Kathryn "Kate" Graham, a researcher at the Canadian Institutes for Health Research (CIHR), has done a lot of research into gender differences in alcohol abuse. This week, Graham and Massak (2007) released results from a phone survey of over 14,000 Canadians about their use of alcohol and antidepressants. They found that while both depressed men and women drank more than their non-depressed counterparts, depressed men on anti-depressants did not drink significantly more than non-depressed women. This relationship was not true for depressed women. Based on the same survey, Graham et al (2007) found interesting patterns in the relationship between alcohol dependency and depression, suggesting that the mode of measuring each may explain many of the inconsistencies on literature on this subject.
Like previous studies we've looked at on alcohol use (see Girl Drinks, 10/3/06), Graham's study found large differences in the use of alcohol by men and women in general. For example, the greatest-drinking group of women (depressed women on anti-depressants) had on average 264 drinks per year, in comparison to the least-drinking group of men (depressed men on anti-depressants) who had 414. The CDC (2006) defines moderate drinking as 1 drink per day for women and 2 drinks per day for men, which is well within the range of the results of the survey. According to the National Survey on Drug Use and Health (2002), the average consumption in the U.S. is about 428 drinks/year for men, and 193 drinks/year for women (these figures estimated from drinks/day of drinking and days drinking/month figures - no per annum figures given).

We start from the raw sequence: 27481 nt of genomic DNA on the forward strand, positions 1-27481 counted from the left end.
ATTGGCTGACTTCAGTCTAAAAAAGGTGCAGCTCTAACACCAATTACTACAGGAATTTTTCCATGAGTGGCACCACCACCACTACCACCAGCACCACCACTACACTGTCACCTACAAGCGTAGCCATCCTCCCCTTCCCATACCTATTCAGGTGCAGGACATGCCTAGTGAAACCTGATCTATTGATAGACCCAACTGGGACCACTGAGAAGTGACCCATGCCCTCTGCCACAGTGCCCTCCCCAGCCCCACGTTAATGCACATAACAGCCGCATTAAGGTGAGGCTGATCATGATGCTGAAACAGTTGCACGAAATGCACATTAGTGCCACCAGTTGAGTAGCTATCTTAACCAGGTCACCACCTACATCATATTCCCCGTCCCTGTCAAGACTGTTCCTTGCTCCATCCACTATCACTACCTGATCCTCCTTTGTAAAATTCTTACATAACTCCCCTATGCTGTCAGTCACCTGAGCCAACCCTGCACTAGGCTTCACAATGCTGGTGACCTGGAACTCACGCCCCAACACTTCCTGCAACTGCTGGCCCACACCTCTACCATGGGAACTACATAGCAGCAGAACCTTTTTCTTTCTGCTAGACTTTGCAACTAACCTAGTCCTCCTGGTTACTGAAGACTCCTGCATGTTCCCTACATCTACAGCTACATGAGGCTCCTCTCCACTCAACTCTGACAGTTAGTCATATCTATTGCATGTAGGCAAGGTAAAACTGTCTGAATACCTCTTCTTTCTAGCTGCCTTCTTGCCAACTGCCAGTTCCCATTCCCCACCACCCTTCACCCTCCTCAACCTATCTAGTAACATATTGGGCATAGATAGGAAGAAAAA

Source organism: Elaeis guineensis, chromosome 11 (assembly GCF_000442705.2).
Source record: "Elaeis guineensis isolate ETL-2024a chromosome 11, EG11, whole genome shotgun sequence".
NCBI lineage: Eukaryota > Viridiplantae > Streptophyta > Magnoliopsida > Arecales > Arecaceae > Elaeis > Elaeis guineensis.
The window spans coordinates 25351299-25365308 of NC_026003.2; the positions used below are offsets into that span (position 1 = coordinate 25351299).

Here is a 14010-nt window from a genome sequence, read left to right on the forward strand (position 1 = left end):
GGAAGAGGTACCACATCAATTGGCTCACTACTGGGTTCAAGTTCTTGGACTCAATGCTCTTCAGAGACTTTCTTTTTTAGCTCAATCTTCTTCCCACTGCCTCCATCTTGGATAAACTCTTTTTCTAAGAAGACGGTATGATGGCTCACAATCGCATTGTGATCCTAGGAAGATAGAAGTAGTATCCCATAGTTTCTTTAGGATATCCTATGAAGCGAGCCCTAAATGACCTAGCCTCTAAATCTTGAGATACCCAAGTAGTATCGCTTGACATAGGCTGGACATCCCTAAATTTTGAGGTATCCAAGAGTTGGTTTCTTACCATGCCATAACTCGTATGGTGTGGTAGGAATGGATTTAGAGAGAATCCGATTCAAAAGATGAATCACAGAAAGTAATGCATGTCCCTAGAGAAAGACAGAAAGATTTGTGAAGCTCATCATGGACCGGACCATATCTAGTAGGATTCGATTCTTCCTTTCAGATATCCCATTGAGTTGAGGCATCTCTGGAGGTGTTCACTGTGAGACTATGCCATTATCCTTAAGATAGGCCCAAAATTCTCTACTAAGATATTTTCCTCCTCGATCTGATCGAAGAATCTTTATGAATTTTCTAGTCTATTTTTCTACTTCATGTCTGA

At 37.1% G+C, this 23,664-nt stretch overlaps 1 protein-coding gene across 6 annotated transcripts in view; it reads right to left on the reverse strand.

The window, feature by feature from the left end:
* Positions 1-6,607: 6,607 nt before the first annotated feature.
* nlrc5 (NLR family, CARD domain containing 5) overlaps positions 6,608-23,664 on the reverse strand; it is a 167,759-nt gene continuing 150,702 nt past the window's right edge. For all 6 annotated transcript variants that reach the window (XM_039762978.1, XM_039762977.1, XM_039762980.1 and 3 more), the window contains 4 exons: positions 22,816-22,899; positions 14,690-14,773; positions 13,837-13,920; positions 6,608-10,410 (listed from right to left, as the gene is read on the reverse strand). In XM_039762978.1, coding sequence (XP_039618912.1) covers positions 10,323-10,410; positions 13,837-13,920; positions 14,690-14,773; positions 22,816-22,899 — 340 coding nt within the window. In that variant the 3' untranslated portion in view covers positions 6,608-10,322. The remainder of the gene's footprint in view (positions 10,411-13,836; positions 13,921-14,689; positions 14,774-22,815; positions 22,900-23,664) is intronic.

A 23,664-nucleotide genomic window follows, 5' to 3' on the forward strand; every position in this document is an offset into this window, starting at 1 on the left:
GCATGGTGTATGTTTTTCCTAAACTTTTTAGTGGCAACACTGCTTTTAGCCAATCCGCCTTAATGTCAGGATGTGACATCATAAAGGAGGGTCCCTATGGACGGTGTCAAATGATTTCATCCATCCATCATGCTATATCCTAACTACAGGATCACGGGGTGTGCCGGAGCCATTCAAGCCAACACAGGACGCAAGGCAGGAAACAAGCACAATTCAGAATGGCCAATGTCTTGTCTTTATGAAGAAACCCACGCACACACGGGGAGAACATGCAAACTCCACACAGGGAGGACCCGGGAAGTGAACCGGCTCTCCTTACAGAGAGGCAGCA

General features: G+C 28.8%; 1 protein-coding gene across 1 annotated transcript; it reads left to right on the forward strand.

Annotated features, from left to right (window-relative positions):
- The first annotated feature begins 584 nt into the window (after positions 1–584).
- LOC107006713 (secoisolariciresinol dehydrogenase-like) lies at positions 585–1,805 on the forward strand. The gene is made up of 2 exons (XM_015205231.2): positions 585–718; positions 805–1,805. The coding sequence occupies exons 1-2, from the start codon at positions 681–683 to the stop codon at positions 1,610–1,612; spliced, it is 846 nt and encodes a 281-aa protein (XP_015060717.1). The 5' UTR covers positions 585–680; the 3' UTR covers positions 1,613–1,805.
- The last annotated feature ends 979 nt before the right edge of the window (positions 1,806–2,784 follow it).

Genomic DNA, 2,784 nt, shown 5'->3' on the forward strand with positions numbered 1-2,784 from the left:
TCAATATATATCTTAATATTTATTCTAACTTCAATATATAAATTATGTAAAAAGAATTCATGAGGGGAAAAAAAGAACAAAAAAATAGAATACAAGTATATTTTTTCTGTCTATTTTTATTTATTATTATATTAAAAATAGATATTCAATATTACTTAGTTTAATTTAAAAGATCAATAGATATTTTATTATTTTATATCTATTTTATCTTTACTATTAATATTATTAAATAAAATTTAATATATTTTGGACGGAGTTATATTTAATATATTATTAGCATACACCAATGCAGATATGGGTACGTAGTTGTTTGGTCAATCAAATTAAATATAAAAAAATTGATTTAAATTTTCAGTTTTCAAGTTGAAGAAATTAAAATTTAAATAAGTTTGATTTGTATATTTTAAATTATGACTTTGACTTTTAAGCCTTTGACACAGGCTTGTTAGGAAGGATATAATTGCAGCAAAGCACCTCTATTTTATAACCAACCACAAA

I have a personal rule that's served me well over the years. If I feel like I "need" a drink, I don't have one. Alcohol (for me, anyway) is a mood intensifier, not a mood enhancer. It's also very hard for me to keep the concept of "fairness" out of drinking once I start. It's not "fair" that I can't drink as long or as much as my friends (who tend to weigh 30-50 pounds more than I do). While my muscle mass has increased on testosterone, my alcohol tolerance hasn't, and my competitive streak seems to have gotten worse, so it's something I need to be aware of.